Investors Unphased While Iran Stays Out of Israeli-Hamas War

In 2019 when President Trump pulled out of the 2015 Iran Nuclear Accord and reimposed Oil sanctions, Iranian Oil production plummeted 50% to less than 2 million barrels a day (mbd). For two years Iran’s Revolutionary Guard and Mullahs were starved of vital revenue for which to foment war and arm their proxy armies in the region to carry out their threats. When President Biden became President in 2021, he quickly withdrew sanctions and allowed Iran’s production to jump 50% within a few months. Today Iran is producing about 3.3 mbd and exporting over 2 mbd of which the majority secretly ends up in China. Should Iran reach its 2024 goal of 4 mbd it would equate to $125 billion at todays $86/barrel Oil or a third of their entire GDP. This backdrop is helpful in understanding the ability of Iran to arm Israels’ enemies in Gaza, Lebanon Yemen, and Syria and risk a proxy war with the Jewish state. It would be surprising should Iran “directly” enter the Israeli – Hamas war and risk losing all of their Oil production and nuclear weapons facilities that are critical to their dominance in the Middle East. However, there is a modest risk that Israel will feel threatened enough to strike Iran first, against the wishes of the US. The highest odds over the next month of this conflict are that Iran’s proxy armies will enter the fray as soon as Israeli ground troops invade Gaza to root out Hamas. Time is not on Israel’s side as Western allies in Europe will become increasingly critical of the almost certain humanitarian crisis that is just beginning. If war ever spreads to the Iranian homeland, global Oil prices will easily spike above $100/barrel since there is not enough spare global capacity to replace a shutdown of Iranian production. While this is currently a relatively remote outcome, the escalating war rhetoric and expected spike in missile attacks upon Israel will add an Oil fear premium to an already tight global supply chain.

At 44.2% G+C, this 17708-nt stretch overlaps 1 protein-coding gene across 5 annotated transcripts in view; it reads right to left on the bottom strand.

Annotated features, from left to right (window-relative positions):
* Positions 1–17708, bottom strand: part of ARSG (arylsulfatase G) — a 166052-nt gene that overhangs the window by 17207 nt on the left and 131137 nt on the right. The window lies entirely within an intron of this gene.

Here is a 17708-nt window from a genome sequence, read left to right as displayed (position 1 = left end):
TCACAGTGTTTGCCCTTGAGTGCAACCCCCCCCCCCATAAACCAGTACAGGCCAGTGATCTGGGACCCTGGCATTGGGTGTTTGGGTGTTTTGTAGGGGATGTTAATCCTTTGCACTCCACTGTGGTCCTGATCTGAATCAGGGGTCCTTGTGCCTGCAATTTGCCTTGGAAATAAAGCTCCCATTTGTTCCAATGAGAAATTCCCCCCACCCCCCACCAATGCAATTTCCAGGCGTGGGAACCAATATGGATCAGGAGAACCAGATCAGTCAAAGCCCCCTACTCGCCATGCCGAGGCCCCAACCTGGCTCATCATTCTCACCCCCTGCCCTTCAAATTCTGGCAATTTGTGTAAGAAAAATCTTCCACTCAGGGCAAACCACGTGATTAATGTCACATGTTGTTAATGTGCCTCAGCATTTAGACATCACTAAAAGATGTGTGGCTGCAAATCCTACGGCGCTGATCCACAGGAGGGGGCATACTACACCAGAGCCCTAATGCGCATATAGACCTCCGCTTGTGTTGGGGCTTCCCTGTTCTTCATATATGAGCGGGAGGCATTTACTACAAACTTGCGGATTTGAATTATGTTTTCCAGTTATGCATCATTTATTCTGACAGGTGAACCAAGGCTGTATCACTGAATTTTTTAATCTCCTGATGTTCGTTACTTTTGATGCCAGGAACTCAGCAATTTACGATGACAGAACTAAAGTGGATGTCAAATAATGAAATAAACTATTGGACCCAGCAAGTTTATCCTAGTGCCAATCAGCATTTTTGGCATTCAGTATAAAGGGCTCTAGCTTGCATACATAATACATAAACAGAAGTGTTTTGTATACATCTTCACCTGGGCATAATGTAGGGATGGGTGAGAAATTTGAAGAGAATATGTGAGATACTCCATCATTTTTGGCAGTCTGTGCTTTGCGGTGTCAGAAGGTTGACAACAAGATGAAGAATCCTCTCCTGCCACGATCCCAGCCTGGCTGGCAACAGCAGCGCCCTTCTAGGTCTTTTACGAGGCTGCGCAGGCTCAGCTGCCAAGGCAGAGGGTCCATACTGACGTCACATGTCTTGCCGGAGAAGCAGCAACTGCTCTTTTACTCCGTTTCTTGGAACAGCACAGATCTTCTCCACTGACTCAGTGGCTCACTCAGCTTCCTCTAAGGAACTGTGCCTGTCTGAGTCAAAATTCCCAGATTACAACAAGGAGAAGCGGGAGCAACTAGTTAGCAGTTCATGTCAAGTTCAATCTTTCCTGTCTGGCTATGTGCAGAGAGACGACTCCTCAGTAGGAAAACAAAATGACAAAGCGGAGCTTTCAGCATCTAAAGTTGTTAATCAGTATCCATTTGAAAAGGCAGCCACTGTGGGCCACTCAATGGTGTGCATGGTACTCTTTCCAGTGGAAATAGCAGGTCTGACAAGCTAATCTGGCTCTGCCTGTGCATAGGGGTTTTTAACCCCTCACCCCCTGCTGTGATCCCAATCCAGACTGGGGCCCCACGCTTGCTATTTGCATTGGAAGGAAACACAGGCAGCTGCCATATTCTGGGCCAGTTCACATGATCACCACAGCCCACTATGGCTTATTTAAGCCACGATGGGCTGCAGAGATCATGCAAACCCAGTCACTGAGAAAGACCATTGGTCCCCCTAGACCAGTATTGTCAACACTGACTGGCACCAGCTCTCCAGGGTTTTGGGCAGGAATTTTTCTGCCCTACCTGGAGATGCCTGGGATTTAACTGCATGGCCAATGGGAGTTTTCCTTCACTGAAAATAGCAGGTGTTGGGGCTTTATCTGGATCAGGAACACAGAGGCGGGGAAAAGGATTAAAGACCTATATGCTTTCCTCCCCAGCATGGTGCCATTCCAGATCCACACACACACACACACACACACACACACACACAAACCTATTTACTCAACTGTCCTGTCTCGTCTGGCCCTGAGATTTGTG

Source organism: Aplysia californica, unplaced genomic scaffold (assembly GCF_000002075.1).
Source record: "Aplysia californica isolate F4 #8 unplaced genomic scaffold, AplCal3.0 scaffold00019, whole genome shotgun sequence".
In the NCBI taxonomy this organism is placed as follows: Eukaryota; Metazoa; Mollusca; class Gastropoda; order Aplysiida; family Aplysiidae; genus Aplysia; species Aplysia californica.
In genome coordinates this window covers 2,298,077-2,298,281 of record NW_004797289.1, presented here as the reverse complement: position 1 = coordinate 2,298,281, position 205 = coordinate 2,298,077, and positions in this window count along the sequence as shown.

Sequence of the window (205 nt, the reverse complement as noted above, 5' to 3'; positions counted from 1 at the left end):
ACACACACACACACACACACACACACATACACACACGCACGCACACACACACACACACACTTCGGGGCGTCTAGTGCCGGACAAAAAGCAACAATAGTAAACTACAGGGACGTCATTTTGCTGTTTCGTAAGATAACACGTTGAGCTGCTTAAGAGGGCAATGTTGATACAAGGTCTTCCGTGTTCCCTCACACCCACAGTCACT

Normally the US would be a swing producer to buffer shortfalls had this Administration not drained the Strategic Petroleum Reserve (SPR) down to 4-decade lows and held back pipeline and supply chain growth over the last few years. A low SPR and lean inventory stockpile from current production will keep the US from taking advantage of exogenous events to buffer global supply shortfalls.

Despite the anti-Oil industry legislation, US production finally returned to record levels last month at over 13.2 mbd. The US leads the world in Oil and Natural Gas, even without sufficient pipelines and ports to handle our kinetic production capacity. Should the worst-case scenario occur that curtails Persian Gulf and Iranian shipments abroad, only the Saudis are able to quickly add 2 to 3 mbd to calm markets after a spike above $100/barrel. It would be wise for the current Administration to renew our decades old alliance with Saudi Arabia as a Persian counterweight.

In September we advised staying away from red hot energy sector investments due to slowing fuel consumption and the expected winter seasonality. Our forecast targeted a final peak in the mid to upper $90’s/barrel in September to early October. Energy stocks (XLE) peaked on September 14th and the underlying Oil price topped out at $95 on the 27th. After the recent 15% correction and technical oversold reading basis RSI and Stochastics, there is room for a rebound short term with the fear premium over Mideast war as the primary catalyst. Our forecast remains for slowing fuel consumption in Q4, a US inventory build and seasonal winter weakness into Q1 of 2024. However, there appears to be a well-planned chess game by Iran to draw Israel into an expanding war with a growing list of proxy armies taking part. Until the war premium reaches a climax, there should be a floor under Oil prices in the $80’s/barrel with fear factor upside risk of the low to mid $90’s in coming weeks. While a fight that spreads to Iran proper would trigger a major energy price spike ($108+), the odds remain low at this juncture. Oil prices should fall back under $80 once the war escalation phase begins to reverse. Over the short-term, energy stocks are a safe place to park a minority capital position for traders, but with risk free 6% CD’s, energy remains a speculative sector over the winter months.

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